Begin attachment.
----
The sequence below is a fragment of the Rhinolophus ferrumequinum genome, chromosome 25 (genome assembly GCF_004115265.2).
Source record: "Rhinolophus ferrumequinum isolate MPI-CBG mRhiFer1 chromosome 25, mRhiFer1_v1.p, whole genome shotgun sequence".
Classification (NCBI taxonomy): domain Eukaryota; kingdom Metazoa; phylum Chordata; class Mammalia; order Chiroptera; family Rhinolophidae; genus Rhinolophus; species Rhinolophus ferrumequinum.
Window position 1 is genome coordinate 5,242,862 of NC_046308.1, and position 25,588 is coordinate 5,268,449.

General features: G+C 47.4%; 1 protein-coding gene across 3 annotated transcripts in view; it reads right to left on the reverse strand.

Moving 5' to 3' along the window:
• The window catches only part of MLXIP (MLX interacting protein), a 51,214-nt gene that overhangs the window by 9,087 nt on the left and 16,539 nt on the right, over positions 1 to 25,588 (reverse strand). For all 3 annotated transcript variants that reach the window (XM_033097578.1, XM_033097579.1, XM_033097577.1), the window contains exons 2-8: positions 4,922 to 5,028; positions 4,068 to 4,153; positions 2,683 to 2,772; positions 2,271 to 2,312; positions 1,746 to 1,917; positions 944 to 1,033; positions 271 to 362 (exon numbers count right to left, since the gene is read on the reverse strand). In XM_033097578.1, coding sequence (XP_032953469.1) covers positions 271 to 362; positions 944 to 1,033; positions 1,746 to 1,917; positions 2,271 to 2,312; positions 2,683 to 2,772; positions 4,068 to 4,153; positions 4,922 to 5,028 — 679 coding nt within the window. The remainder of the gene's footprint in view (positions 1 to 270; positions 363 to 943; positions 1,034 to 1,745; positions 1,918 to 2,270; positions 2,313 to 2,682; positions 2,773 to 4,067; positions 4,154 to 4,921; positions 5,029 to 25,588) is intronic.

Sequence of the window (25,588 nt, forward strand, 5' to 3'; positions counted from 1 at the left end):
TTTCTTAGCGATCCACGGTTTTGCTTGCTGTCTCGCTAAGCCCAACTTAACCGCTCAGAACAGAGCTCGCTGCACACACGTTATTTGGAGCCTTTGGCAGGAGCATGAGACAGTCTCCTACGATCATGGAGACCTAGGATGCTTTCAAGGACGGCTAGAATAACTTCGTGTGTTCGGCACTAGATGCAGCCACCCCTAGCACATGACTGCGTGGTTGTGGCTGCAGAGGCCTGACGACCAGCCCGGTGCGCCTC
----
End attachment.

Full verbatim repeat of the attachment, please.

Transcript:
The sequence below is a fragment of the Rhinolophus ferrumequinum genome, chromosome 25 (genome assembly GCF_004115265.2).
Source record: "Rhinolophus ferrumequinum isolate MPI-CBG mRhiFer1 chromosome 25, mRhiFer1_v1.p, whole genome shotgun sequence".
Classification (NCBI taxonomy): domain Eukaryota; kingdom Metazoa; phylum Chordata; class Mammalia; order Chiroptera; family Rhinolophidae; genus Rhinolophus; species Rhinolophus ferrumequinum.
Window position 1 is genome coordinate 5,242,862 of NC_046308.1, and position 25,588 is coordinate 5,268,449.

General features: G+C 47.4%; 1 protein-coding gene across 3 annotated transcripts in view; it reads right to left on the reverse strand.

Moving 5' to 3' along the window:
• The window catches only part of MLXIP (MLX interacting protein), a 51,214-nt gene that overhangs the window by 9,087 nt on the left and 16,539 nt on the right, over positions 1 to 25,588 (reverse strand). For all 3 annotated transcript variants that reach the window (XM_033097578.1, XM_033097579.1, XM_033097577.1), the window contains exons 2-8: positions 4,922 to 5,028; positions 4,068 to 4,153; positions 2,683 to 2,772; positions 2,271 to 2,312; positions 1,746 to 1,917; positions 944 to 1,033; positions 271 to 362 (exon numbers count right to left, since the gene is read on the reverse strand). In XM_033097578.1, coding sequence (XP_032953469.1) covers positions 271 to 362; positions 944 to 1,033; positions 1,746 to 1,917; positions 2,271 to 2,312; positions 2,683 to 2,772; positions 4,068 to 4,153; positions 4,922 to 5,028 — 679 coding nt within the window. The remainder of the gene's footprint in view (positions 1 to 270; positions 363 to 943; positions 1,034 to 1,745; positions 1,918 to 2,270; positions 2,313 to 2,682; positions 2,773 to 4,067; positions 4,154 to 4,921; positions 5,029 to 25,588) is intronic.

Sequence of the window (25,588 nt, forward strand, 5' to 3'; positions counted from 1 at the left end):
TTTCTTAGCGATCCACGGTTTTGCTTGCTGTCTCGCTAAGCCCAACTTAACCGCTCAGAACAGAGCTCGCTGCACACACGTTATTTGGAGCCTTTGGCAGGAGCATGAGACAGTCTCCTACGATCATGGAGACCTAGGATGCTTTCAAGGACGGCTAGAATAACTTCGTGTGTTCGGCACTAGATGCAGCCACCCCTAGCACATGACTGCGTGGTTGTGGCTGCAGAGGCCTGACGACCAGCCCGGTGCGCCTC